“Puerto Rico is the only municipality that has increased spending after declaring bankruptcy.”
Fortunately, Puerto Rico’s true economic picture is actually showing pleasant and truthfully, unsurprising improvement. Tens of billions of dollars in federal stimulus is coming into the commonwealth as it is in other disaster-hit areas in the U.S. Another $15-25 billion should be coming in from private insurance. This money is being spent to rebuild homes, businesses, and infrastructure. Whether you look at data from major banks operating on the commonwealth or credit card processors, Puerto Rico’s economy is doing far better than just about anyone would have predicted, given the devastation caused by the hurricanes. If you are a passive observer that just hears about Puerto Rico via the news, you probably aren’t aware of these positive signs. As a negotiating tactic, the government of Puerto Rico and the Oversight Board do everything in their power to make things looks as dismal as possible.
“Whether you look at data from major banks operating on the commonwealth or credit card processors, Puerto Rico’s economy is doing far better than just about anyone would have predicted.”
The purpose is to reduce recoveries for creditors. Now the sole purpose of Promesa is to instill fiscal responsibility and to reinstate access to capital markets, but bizarrely, the Oversight Board has chosen to enable the government’s wasteful and corrupt ways.
• There have been numerous examples of bribery to reinstate electricity. This includes PREPA workers demanding free passes to a strip club to fix the electricity of the area.
• There was the discovery of over $6 billion in hundreds of accounts when the governor and the Oversight Board said they would run out of money in months, which proved to be absurdly false.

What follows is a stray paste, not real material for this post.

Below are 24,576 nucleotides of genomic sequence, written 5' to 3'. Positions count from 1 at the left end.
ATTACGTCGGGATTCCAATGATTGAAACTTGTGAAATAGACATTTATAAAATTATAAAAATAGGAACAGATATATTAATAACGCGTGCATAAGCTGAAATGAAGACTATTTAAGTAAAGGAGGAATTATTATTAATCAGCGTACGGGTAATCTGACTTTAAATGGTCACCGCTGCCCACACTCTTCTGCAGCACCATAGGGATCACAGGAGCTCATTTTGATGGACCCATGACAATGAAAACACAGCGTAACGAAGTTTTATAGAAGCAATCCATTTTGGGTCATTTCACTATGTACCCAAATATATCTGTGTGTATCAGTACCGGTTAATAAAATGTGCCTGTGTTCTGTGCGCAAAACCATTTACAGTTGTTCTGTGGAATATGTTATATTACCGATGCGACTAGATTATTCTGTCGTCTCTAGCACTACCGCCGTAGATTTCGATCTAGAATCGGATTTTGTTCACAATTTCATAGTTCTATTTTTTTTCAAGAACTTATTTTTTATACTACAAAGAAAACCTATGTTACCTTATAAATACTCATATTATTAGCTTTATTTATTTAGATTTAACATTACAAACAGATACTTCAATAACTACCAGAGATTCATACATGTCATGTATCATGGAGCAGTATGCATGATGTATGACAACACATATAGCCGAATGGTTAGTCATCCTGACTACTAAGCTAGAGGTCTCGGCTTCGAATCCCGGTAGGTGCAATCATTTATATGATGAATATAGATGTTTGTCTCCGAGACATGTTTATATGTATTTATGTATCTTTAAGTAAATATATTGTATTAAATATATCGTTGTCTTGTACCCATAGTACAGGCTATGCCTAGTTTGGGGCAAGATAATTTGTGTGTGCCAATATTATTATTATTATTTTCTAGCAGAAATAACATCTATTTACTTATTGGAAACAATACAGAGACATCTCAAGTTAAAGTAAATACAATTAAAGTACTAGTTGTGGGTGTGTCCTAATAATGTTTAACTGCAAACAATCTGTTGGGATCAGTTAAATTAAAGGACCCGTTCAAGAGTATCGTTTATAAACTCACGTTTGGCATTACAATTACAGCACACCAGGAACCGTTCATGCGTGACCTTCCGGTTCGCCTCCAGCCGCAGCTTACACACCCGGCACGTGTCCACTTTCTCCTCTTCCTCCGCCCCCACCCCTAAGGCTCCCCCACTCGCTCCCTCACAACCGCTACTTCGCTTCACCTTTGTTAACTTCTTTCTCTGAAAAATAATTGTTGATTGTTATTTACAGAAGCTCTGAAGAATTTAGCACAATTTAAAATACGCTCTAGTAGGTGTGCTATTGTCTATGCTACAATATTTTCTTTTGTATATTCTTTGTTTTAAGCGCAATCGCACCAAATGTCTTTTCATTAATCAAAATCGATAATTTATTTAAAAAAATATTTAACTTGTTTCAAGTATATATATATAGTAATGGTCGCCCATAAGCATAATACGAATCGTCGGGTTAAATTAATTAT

• There was also the discovery of a warehouse of brand new and much needed parts and supplies to fix the utility that weren’t being used.
Despite all of this drama, the tides are slowly starting to turn a bit.
In December, Puerto Rican bonds hit all-time lows with many trading at between 10-30 cents on the dollar. After doing strenuous research, we realized that this was likely a point of maximum pessimism. The legal claims that the bonds have is very strong on issuances such as General Obligation, sewer, and utility bonds. While it will take time to work itself out, we believe that many of these bonds are likely to double or triple in price. Starting in January, these bonds have rallied substantially and have been the top performing bonds in the market. Most bonds are down on the year due to higher interest rates, but an index of PR bonds is up 14% YTD. There is much more upside to go. Some of the bonds are up between 30-100%. We are far from peak optimism on Puerto Rico so returns should be quite good and importantly, they should not be correlated to the overall market.